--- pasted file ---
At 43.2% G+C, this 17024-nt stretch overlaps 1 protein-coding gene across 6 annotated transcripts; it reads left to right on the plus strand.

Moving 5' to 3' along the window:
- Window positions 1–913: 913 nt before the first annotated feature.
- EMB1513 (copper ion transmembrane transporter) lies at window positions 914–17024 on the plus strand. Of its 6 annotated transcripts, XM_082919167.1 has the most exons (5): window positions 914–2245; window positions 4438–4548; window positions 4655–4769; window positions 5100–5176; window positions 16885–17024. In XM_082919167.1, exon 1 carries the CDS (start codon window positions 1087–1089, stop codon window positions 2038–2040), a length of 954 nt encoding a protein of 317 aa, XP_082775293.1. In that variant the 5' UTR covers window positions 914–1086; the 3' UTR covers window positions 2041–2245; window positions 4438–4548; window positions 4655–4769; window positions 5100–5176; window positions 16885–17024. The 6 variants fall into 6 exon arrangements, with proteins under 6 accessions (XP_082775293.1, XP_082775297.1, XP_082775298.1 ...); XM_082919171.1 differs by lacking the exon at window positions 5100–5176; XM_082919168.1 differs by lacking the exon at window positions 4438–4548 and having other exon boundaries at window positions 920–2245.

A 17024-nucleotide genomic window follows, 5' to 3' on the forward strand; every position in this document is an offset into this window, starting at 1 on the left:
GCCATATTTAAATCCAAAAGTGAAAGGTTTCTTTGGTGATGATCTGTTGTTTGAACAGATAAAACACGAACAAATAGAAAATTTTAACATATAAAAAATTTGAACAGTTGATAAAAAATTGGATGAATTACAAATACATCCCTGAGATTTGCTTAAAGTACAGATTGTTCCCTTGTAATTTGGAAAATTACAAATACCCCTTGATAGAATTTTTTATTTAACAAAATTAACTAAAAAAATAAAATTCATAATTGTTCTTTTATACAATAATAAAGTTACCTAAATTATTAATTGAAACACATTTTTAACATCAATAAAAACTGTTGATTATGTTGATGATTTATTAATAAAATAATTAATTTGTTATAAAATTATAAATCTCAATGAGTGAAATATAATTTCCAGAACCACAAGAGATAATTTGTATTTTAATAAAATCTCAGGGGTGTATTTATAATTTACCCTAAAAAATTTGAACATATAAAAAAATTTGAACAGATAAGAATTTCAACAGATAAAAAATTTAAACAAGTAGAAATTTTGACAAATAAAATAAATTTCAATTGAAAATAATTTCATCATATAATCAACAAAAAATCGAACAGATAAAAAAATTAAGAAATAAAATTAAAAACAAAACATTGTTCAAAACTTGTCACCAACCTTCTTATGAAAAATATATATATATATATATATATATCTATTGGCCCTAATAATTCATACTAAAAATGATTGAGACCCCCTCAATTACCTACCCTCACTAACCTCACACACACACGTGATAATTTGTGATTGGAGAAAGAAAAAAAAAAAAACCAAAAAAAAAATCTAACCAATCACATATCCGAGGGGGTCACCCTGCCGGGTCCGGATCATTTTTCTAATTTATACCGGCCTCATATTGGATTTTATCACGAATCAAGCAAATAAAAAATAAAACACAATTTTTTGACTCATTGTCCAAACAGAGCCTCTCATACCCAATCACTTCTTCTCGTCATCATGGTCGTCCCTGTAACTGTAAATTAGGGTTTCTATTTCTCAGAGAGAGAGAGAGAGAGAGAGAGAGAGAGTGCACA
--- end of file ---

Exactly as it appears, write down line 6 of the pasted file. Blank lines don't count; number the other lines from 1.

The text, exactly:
GCCATATTTAAATCCAAAAGTGAAAGGTTTCTTTGGTGATGATCTGTTGTTTGAACAGATAAAACACGAACAAATAGAAAATTTTAACATATAAAAAATTTGAACAGTTGATAAAAAATTGGATGAATTACAAATACATCCCTGAGATTTGCTTAAAGTACAGATTGTTCCCTTGTAATTTGGAAAATTACAAATACCCCTTGATAGAATTTTTTATTTAACAAAATTAACTAAAAAAATAAAATTCATAATTGTTCTTTTATACAATAATAAAGTTACCTAAATTATTAATTGAAACACATTTTTAACATCAATAAAAACTGTTGATTATGTTGATGATTTATTAATAAAATAATTAATTTGTTATAAAATTATAAATCTCAATGAGTGAAATATAATTTCCAGAACCACAAGAGATAATTTGTATTTTAATAAAATCTCAGGGGTGTATTTATAATTTACCCTAAAAAATTTGAACATATAAAAAAATTTGAACAGATAAGAATTTCAACAGATAAAAAATTTAAACAAGTAGAAATTTTGACAAATAAAATAAATTTCAATTGAAAATAATTTCATCATATAATCAACAAAAAATCGAACAGATAAAAAAATTAAGAAATAAAATTAAAAACAAAACATTGTTCAAAACTTGTCACCAACCTTCTTATGAAAAATATATATATATATATATATATATCTATTGGCCCTAATAATTCATACTAAAAATGATTGAGACCCCCTCAATTACCTACCCTCACTAACCTCACACACACACGTGATAATTTGTGATTGGAGAAAGAAAAAAAAAAAAACCAAAAAAAAAATCTAACCAATCACATATCCGAGGGGGTCACCCTGCCGGGTCCGGATCATTTTTCTAATTTATACCGGCCTCATATTGGATTTTATCACGAATCAAGCAAATAAAAAATAAAACACAATTTTTTGACTCATTGTCCAAACAGAGCCTCTCATACCCAATCACTTCTTCTCGTCATCATGGTCGTCCCTGTAACTGTAAATTAGGGTTTCTATTTCTCAGAGAGAGAGAGAGAGAGAGAGAGAGAGAGTGCACA